STAY OR PAY! Britain’s Health Secretary’s Plans to Fine Doctors Moving Abroad


Britain’s Health Secretary, Jeremy Hunt, is unleashing new plans to fine doctors who wish to move abroad to carry out their profession after they have completed their training.

Perhaps unsurprisingly, the moves are seen as highly controversial. These latest developments are unlikely to help with healing the deep divisions that exist between the Health Secretary and the thousands of medical professionals across the country, many of whom were forced to strike on multiple occasions earlier in the year due to contract changes that the Government have been attempting to impose on junior doctors.

The Chair of the British Medical Association (BMA), Dr Mark Porter, has argued that the Government’s focus should be on resolving issues within the NHS and making a greater effort to understand why so many doctors are considering taking their careers elsewhere. Pay is likely to be a key issue, though not the only one. Doctors are being forced to work longer hours in the UK and often hospitals are under-resourced and inadequately funded. However, an unnamed spokesperson for the Government has said that whilst the Government is committed to funding more ‘home-grown’ doctors, these doctors will be expected “to guarantee… a period of service in the NHS in return.” According to Government figures, it costs around £200,000 to train every doctor.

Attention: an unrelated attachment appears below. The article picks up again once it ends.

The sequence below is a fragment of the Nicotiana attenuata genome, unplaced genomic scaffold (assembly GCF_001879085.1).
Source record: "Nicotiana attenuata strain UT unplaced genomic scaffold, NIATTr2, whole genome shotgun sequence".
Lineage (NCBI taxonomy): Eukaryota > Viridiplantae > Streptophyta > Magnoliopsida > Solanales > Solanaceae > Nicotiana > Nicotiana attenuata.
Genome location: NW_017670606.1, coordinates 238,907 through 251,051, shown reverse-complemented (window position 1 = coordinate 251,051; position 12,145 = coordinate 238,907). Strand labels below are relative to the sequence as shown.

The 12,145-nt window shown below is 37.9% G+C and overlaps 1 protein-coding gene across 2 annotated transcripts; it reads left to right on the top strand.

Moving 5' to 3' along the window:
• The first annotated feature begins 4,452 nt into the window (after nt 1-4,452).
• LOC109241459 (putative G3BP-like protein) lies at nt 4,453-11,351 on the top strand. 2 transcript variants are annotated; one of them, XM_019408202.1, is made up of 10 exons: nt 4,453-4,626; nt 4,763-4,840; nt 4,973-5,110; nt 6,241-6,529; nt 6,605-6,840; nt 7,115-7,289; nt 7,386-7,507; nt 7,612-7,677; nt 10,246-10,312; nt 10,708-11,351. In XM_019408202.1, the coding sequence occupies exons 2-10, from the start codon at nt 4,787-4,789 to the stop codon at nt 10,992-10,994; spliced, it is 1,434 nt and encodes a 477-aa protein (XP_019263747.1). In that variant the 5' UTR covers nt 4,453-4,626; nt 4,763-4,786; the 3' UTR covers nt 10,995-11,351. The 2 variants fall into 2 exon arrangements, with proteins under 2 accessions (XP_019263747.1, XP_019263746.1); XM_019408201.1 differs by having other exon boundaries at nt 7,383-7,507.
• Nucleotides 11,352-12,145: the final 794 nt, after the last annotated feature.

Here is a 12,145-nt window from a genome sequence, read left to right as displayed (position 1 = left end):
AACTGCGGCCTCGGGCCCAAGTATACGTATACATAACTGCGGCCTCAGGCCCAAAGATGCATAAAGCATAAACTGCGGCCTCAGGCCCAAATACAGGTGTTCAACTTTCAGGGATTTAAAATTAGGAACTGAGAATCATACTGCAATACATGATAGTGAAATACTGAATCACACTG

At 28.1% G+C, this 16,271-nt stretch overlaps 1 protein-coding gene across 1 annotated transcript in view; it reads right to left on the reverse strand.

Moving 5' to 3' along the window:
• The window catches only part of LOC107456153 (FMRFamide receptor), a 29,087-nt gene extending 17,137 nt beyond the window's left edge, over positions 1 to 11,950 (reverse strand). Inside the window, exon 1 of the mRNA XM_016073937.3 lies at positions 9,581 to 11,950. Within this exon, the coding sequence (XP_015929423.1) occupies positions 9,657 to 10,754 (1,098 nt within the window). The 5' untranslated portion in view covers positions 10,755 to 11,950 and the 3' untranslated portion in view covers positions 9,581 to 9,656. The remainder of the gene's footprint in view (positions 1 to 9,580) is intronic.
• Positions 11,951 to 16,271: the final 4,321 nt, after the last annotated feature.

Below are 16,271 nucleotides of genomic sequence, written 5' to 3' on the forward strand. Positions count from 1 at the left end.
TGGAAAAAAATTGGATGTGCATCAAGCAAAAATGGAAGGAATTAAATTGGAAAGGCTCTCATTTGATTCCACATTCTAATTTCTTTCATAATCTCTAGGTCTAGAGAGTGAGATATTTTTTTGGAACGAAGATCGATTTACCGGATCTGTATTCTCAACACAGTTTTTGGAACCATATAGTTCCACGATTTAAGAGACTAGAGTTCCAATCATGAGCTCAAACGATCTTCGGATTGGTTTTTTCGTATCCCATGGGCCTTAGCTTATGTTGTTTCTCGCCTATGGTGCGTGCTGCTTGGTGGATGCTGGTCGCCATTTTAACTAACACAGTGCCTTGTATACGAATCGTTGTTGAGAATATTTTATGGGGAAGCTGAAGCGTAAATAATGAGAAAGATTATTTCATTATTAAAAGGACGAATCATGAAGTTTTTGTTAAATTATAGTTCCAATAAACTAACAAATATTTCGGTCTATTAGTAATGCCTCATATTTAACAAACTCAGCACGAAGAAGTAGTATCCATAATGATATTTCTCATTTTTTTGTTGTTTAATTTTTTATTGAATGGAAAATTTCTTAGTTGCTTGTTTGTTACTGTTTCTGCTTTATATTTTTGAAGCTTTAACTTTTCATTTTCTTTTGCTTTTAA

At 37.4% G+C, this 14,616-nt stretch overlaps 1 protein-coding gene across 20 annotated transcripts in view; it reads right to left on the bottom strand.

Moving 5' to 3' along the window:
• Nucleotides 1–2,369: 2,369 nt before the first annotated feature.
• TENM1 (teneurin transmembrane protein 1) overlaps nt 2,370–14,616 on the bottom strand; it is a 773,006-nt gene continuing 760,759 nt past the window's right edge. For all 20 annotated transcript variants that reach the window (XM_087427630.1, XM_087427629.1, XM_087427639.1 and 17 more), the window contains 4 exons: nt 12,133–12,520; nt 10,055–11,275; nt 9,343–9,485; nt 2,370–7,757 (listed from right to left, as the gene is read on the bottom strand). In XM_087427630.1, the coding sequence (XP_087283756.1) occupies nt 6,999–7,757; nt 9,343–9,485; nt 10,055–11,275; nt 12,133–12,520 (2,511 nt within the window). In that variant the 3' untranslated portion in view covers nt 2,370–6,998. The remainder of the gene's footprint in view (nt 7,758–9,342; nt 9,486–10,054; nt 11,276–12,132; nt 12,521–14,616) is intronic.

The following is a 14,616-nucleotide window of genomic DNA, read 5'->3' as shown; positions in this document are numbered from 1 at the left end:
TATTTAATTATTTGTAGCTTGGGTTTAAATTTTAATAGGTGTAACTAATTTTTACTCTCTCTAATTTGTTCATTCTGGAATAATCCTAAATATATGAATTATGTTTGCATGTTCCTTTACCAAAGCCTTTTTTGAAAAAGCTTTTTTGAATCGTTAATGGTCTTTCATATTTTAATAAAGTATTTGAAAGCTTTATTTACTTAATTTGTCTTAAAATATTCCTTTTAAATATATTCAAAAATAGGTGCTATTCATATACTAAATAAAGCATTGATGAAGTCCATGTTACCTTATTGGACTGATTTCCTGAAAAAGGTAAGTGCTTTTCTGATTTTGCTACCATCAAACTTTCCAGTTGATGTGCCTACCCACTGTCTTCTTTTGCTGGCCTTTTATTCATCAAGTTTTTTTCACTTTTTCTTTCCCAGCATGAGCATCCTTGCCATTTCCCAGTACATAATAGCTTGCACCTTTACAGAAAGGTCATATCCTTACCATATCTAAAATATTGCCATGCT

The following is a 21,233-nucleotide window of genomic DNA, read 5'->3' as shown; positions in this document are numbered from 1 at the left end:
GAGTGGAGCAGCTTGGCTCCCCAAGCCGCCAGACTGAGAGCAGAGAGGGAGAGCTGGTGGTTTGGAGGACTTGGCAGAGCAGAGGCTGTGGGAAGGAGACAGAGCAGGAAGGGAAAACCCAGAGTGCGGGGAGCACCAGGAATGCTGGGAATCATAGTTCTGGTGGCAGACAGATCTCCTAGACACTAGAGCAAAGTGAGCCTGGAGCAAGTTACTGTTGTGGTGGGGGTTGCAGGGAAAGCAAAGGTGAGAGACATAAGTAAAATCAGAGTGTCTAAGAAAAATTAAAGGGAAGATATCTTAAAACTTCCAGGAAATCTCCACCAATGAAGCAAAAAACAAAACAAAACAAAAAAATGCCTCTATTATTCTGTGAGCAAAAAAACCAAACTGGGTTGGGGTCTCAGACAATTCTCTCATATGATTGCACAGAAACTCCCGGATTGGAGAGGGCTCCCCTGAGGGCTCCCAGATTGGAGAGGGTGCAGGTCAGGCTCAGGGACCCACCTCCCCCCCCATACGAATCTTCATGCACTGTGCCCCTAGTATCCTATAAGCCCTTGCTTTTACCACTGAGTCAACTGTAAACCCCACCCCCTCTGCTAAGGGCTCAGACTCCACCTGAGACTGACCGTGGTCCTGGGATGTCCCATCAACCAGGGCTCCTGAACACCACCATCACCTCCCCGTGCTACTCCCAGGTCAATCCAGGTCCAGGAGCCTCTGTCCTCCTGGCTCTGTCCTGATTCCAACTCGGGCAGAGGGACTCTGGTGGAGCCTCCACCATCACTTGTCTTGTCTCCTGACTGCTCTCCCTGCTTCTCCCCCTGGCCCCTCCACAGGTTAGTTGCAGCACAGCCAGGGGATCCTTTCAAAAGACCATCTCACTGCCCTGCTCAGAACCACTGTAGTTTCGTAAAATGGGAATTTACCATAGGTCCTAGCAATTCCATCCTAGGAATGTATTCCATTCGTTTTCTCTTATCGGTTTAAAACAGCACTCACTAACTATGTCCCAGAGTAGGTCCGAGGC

The Health Secretary says that the move is about preparing the NHS for the future and justify the plans to produce more home-grown doctors by asking if it is right to take away doctors from poorer countries that need them. Meanwhile, shadow Health Secretary Diane Abbott has argued that Hunt has lost the confidence of the medical profession and shown them little regard during the entirety of his time in office.

Abbott’s claim may well be justified. The language used by senior politicians towards the medical profession is cause in itself for alarm. Prime Minister Theresa May recently accused the BMA of ‘playing politics’, when it should be ‘putting patients first’ like the Government. The Health Secretary himself, in response to the recent strike action, said that the strikes were ‘devastating’ news that would cause ‘anxiety’ to patients up and down the country. Such comments appear to blame the junior doctors for the situation, rather than taking a hard look in the mirror and reflecting on the concerns from doctors and patients throughout the whole of Britain. Whilst the remarks made by Theresa May and Jeremy Hunt do not specifically relate to the BMA’s response to plans to fine doctors wishing to move abroad, it clearly demonstrates a wider problem which is that the Government are failing to respond to a vast range of concerns.

Rather than allowing doctors the opportunity to exercise their profession abroad, it seems the Government will be making this much tougher in the future. While the exact details of the proposals are to be thrashed out, it seems as though the future of the medical profession in Britain looks set to face further anguish from the Health Secretary, who is effectively telling doctors to either stay or pay.


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